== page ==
CHALLENGES TO FACE
“We have no employment opportunities, and we are living as dependents,” says Sujitha. She explains that those looking for work must brave a long commute to the closest town. This can be a challenge in itself: the roads turn to mud in rainy weather, public transport is erratic and unreliable, and wild elephants have attacked people travelling on foot.
Other problems are social and cultural in nature. “Girls are married off at a very young age here,” says Sujitha. Women in the family way can also struggle to access regular healthcare – the midwife assigned to them is a temporary one, and if they missed her monthly visit, they would be forced to travel 12km to the nearest hospital to get medical advice.
ONE STOP COMMUNITY SERVICE CENTRE FOR ALL
Some of these problems are easier to resolve than others – when this community was selected for support under European Union funded Catalytic Support to Peacebuilding in Sri Lanka programme, it was decided to renovate the largest hall in the village and turn it into a ‘One Stop Community Service Centre.’ The centre would serve as a hub, offering multiple vital services under one roof.
The €8.1 million European Union (EU) funded Catalytic Support to Peacebuilding programme in Sri Lanka is being implemented by the United Nations Children’s Fund (UNICEF), the United Nations Development Programme (UNDP), and the United Nations Human Settlements Programme (UN-Habitat) in partnership with a range of state and non-state partners. UNDP and UNICEF worked closely with their partner organization Peace Winds Japan to help restore this centre for the community.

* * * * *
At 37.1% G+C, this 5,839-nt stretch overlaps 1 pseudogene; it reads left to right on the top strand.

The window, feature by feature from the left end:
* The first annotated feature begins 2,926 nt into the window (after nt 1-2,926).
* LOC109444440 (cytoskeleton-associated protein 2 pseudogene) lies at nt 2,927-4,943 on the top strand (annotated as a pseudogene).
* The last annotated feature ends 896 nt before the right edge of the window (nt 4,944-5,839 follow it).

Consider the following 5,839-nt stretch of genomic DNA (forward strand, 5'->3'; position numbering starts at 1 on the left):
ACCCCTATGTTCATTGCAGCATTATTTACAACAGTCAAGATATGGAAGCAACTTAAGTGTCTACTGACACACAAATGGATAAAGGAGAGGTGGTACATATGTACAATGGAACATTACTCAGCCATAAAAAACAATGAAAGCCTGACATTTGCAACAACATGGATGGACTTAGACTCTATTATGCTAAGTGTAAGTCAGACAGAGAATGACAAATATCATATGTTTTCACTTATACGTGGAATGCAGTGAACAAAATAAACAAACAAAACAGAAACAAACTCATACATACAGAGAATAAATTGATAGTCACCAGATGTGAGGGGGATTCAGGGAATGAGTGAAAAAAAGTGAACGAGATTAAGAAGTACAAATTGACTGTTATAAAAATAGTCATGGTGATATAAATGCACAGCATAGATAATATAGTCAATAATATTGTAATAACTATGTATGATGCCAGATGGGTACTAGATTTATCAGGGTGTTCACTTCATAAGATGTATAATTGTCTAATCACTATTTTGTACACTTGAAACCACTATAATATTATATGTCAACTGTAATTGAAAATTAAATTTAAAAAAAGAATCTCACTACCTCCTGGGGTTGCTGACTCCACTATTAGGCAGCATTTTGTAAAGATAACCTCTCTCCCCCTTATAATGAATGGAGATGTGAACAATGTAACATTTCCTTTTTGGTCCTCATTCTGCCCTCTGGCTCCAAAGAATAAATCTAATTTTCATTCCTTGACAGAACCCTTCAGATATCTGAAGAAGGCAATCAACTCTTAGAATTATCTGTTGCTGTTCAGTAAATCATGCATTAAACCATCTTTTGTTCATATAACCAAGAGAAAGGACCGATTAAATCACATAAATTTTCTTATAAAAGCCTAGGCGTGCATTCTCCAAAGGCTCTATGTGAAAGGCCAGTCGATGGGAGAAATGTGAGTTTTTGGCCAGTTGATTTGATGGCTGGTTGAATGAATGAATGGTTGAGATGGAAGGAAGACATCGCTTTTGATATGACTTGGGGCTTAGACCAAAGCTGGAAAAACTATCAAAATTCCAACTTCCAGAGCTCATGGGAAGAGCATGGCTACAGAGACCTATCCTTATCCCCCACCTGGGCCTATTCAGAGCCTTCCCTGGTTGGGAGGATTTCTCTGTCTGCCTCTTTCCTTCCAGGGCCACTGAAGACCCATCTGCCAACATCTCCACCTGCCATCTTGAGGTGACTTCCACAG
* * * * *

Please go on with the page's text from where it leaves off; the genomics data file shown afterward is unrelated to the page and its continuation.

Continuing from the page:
As you enter, a small section has been blocked off and turned into a classroom where children from Soodaikudah can attend a Montessori. Other rooms have been converted into an office for the Grama Sevaka Officer and the Rural Development Services (RDS) officer.
Pathniyan Sujanthan who represents the RDS in Soodakudai says the hall was completed initially in 2015, but that it had no furniture and was not usable. It fell into disrepair until UNDP intervened.
Now he is here four days a week. “Before I could only stay for a few hours,” he explains, adding that people who needed to apply for ID documents or access social safety net schemes would have to catch him in time. As part of livelihood support programmes, he is also in charge of dispersing goods, such as seeds or saplings. Previously, he had nowhere to store them but today, there is what looks like a small nursery on one side of the hall. Villagers are able to pick up the plants at their convenience.
Public Health Midwives meet with women and their children in a room next door. Women come here to find out more about sexual and reproductive health and to receive care during their pregnancies. Other services include information on nutrition, vaccination and supplements for young children.
Pathniyan says an unexpected bonus has been that coordination between his department and the Ministry of Health has improved.